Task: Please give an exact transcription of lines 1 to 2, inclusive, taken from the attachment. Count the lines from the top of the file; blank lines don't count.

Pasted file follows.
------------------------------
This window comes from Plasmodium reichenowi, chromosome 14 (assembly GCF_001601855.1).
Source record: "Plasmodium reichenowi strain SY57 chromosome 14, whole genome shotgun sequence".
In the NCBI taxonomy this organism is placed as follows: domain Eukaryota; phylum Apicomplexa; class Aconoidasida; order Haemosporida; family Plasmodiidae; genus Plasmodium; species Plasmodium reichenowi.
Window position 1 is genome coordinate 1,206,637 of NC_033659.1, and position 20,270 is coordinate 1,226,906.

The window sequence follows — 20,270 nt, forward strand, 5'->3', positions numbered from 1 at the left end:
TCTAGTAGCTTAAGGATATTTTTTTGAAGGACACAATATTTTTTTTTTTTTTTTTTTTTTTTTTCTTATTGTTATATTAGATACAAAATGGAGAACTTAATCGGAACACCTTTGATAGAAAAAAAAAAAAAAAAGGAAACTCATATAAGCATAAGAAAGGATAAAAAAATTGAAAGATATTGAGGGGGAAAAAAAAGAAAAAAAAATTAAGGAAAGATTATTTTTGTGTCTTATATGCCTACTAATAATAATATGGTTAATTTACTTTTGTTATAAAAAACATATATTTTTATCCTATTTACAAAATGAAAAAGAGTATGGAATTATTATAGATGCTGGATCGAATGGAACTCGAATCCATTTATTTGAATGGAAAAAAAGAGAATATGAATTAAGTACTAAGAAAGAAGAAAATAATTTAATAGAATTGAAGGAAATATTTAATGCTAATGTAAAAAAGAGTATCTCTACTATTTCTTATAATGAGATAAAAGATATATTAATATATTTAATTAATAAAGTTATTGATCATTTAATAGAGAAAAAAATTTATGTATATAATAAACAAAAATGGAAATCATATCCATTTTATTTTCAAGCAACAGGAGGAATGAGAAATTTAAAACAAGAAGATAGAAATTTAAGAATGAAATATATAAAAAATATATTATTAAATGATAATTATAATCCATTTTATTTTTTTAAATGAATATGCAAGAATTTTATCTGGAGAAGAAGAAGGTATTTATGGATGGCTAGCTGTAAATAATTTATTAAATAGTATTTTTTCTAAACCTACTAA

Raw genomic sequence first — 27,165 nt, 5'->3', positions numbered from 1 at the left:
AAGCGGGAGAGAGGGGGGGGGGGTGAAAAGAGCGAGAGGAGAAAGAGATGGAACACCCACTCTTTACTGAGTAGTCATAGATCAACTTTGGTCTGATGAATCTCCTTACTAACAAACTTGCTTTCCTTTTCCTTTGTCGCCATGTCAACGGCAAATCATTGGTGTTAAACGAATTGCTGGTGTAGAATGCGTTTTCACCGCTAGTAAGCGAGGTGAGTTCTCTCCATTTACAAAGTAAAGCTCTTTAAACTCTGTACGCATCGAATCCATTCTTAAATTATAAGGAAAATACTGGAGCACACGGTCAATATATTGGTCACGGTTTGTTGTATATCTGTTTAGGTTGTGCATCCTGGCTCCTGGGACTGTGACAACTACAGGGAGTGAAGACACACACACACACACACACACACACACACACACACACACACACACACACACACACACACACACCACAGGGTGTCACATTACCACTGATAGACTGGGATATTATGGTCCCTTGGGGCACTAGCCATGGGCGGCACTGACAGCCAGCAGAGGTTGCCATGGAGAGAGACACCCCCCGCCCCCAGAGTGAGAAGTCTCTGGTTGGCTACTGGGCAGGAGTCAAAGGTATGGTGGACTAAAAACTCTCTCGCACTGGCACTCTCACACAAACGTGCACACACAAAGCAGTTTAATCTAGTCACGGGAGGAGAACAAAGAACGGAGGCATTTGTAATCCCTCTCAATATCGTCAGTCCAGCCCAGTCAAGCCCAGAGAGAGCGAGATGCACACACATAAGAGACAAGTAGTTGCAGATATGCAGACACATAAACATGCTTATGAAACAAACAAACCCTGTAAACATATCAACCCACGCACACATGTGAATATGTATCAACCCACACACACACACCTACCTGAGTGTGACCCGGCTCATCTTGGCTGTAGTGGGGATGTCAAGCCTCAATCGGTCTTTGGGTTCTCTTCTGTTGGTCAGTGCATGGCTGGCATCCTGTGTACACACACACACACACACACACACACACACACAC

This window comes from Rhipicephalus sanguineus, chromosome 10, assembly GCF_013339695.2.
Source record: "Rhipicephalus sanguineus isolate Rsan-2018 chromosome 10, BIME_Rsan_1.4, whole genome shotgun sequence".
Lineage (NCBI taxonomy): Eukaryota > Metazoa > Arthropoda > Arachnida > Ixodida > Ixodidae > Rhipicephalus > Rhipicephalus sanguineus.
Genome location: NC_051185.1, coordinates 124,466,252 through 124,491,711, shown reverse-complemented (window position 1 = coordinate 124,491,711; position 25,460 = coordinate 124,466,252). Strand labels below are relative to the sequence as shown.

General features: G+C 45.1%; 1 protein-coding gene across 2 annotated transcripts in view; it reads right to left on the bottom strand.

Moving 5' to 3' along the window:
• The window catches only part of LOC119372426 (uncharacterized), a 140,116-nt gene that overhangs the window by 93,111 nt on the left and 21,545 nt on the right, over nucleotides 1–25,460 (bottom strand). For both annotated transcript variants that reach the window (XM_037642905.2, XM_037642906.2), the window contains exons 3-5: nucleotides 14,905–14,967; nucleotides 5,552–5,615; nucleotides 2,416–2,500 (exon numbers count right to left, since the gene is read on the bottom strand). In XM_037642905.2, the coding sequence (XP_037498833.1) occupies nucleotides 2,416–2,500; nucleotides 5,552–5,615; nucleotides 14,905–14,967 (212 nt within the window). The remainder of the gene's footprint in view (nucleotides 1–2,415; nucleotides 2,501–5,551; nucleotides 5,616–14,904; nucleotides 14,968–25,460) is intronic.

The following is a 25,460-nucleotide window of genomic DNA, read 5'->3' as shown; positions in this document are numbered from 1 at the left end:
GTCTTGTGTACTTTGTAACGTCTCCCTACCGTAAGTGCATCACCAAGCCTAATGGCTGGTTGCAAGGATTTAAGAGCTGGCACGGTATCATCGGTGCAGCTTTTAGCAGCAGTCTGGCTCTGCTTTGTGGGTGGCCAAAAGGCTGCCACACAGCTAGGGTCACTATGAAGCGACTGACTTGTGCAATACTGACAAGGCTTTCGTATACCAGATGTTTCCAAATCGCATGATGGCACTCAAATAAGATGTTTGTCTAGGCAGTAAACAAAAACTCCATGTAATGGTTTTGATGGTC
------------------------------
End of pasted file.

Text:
This window comes from Plasmodium reichenowi, chromosome 14 (assembly GCF_001601855.1).
Source record: "Plasmodium reichenowi strain SY57 chromosome 14, whole genome shotgun sequence".